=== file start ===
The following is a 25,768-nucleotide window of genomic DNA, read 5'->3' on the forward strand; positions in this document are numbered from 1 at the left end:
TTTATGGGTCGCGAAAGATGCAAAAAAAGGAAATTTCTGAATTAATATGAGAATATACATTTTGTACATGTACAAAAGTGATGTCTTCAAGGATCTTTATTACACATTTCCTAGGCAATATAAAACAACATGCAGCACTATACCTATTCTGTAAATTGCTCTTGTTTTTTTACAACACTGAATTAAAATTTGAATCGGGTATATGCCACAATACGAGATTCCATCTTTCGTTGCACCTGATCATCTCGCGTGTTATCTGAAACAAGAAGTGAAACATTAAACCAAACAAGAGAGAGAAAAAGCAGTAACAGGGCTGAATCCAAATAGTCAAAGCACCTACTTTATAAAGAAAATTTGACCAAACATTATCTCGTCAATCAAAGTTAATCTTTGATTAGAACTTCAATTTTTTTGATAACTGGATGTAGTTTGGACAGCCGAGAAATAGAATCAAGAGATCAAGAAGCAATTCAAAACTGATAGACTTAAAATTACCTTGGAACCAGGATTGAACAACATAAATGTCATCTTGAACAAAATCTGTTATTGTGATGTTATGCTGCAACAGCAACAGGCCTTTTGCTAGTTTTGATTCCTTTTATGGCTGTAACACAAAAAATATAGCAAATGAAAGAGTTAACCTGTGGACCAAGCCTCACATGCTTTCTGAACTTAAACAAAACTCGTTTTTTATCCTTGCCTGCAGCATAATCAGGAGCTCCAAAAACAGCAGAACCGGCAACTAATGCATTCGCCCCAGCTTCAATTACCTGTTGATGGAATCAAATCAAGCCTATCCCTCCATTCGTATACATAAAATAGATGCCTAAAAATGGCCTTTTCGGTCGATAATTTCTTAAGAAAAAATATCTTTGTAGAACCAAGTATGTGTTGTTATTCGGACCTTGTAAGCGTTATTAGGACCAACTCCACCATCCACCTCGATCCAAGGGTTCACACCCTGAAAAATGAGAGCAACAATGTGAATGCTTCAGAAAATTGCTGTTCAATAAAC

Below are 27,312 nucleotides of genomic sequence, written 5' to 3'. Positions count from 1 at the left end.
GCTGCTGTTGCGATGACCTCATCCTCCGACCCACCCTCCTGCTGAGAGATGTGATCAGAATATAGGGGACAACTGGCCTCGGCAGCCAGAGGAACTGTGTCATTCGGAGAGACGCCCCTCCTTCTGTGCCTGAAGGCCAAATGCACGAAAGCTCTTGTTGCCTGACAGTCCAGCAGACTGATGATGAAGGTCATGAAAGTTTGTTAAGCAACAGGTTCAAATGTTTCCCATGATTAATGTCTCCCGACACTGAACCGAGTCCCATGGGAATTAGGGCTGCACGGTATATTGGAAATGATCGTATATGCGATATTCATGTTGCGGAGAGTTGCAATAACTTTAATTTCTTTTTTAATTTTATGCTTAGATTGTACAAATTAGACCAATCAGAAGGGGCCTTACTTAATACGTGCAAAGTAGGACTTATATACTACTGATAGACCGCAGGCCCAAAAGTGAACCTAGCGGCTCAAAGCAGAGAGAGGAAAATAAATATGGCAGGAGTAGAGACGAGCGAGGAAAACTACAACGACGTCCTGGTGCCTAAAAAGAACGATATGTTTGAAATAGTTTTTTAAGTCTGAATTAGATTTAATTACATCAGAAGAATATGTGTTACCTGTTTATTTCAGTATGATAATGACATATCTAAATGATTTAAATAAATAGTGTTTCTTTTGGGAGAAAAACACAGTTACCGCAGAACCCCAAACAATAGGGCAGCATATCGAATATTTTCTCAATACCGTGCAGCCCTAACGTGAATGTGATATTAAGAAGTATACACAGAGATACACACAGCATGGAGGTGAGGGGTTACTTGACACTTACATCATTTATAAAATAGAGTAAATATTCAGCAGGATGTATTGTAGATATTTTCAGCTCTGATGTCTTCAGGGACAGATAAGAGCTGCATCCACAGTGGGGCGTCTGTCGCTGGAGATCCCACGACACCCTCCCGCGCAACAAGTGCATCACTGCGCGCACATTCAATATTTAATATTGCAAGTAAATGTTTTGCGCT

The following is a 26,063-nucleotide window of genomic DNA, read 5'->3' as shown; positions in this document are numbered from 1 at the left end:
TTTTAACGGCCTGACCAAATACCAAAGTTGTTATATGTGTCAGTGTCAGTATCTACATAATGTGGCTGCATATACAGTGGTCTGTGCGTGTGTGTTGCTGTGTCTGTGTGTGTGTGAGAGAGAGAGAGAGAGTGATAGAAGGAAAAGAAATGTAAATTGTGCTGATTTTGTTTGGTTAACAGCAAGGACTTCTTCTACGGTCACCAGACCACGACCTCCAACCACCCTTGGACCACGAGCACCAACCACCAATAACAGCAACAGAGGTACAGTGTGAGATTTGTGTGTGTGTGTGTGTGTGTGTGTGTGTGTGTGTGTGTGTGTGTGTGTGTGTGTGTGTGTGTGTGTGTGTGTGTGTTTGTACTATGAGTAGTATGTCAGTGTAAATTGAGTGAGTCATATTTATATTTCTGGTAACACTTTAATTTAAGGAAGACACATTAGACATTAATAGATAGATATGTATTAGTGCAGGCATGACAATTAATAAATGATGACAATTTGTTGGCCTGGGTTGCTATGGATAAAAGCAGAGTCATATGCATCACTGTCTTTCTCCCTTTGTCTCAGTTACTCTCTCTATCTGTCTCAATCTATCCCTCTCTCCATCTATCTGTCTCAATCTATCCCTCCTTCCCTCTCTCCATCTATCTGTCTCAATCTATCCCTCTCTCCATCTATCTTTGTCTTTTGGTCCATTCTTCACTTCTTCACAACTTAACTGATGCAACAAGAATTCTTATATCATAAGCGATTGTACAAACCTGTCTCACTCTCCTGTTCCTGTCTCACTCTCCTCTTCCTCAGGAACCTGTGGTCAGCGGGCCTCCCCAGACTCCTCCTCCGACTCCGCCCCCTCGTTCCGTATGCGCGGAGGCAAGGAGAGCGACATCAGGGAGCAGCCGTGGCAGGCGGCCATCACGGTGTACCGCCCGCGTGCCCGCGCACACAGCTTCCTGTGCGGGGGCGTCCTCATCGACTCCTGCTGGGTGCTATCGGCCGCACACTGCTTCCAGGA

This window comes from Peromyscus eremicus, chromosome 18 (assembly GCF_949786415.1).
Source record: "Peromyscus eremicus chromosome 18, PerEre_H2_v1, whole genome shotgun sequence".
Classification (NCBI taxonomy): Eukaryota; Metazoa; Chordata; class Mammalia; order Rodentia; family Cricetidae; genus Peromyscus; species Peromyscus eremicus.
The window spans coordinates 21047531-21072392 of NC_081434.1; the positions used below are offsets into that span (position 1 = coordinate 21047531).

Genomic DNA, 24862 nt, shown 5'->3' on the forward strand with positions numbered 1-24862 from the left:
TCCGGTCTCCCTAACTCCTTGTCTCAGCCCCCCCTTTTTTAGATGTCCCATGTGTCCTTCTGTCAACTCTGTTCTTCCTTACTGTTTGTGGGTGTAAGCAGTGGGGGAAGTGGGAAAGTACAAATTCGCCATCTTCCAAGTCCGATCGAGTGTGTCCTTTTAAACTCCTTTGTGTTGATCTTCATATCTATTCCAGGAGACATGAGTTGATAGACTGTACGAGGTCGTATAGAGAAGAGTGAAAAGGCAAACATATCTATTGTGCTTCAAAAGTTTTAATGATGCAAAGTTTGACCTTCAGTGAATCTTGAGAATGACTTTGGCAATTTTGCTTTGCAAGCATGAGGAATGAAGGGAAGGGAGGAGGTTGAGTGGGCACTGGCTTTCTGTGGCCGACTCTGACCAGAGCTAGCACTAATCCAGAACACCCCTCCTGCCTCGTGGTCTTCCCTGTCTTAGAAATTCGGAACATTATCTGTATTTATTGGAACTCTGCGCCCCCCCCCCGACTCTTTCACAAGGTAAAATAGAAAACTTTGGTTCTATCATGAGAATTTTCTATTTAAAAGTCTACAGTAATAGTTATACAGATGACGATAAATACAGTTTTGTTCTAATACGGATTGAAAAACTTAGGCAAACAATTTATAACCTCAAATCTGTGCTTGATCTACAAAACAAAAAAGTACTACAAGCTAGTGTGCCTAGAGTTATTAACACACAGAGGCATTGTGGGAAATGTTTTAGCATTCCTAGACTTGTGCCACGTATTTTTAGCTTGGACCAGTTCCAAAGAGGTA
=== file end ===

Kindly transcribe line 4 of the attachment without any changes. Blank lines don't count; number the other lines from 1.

GCTGCTGTTGCGATGACCTCATCCTCCGACCCACCCTCCTGCTGAGAGATGTGATCAGAATATAGGGGACAACTGGCCTCGGCAGCCAGAGGAACTGTGTCATTCGGAGAGACGCCCCTCCTTCTGTGCCTGAAGGCCAAATGCACGAAAGCTCTTGTTGCCTGACAGTCCAGCAGACTGATGATGAAGGTCATGAAAGTTTGTTAAGCAACAGGTTCAAATGTTTCCCATGATTAATGTCTCCCGACACTGAACCGAGTCCCATGGGAATTAGGGCTGCACGGTATATTGGAAATGATCGTATATGCGATATTCATGTTGCGGAGAGTTGCAATAACTTTAATTTCTTTTTTAATTTTATGCTTAGATTGTACAAATTAGACCAATCAGAAGGGGCCTTACTTAATACGTGCAAAGTAGGACTTATATACTACTGATAGACCGCAGGCCCAAAAGTGAACCTAGCGGCTCAAAGCAGAGAGAGGAAAATAAATATGGCAGGAGTAGAGACGAGCGAGGAAAACTACAACGACGTCCTGGTGCCTAAAAAGAACGATATGTTTGAAATAGTTTTTTAAGTCTGAATTAGATTTAATTACATCAGAAGAATATGTGTTACCTGTTTATTTCAGTATGATAATGACATATCTAAATGATTTAAATAAATAGTGTTTCTTTTGGGAGAAAAACACAGTTACCGCAGAACCCCAAACAATAGGGCAGCATATCGAATATTTTCTCAATACCGTGCAGCCCTAACGTGAATGTGATATTAAGAAGTATACACAGAGATACACACAGCATGGAGGTGAGGGGTTACTTGACACTTACATCATTTATAAAATAGAGTAAATATTCAGCAGGATGTATTGTAGATATTTTCAGCTCTGATGTCTTCAGGGACAGATAAGAGCTGCATCCACAGTGGGGCGTCTGTCGCTGGAGATCCCACGACACCCTCCCGCGCAACAAGTGCATCACTGCGCGCACATTCAATATTTAATATTGCAAGTAAATGTTTTGCGCT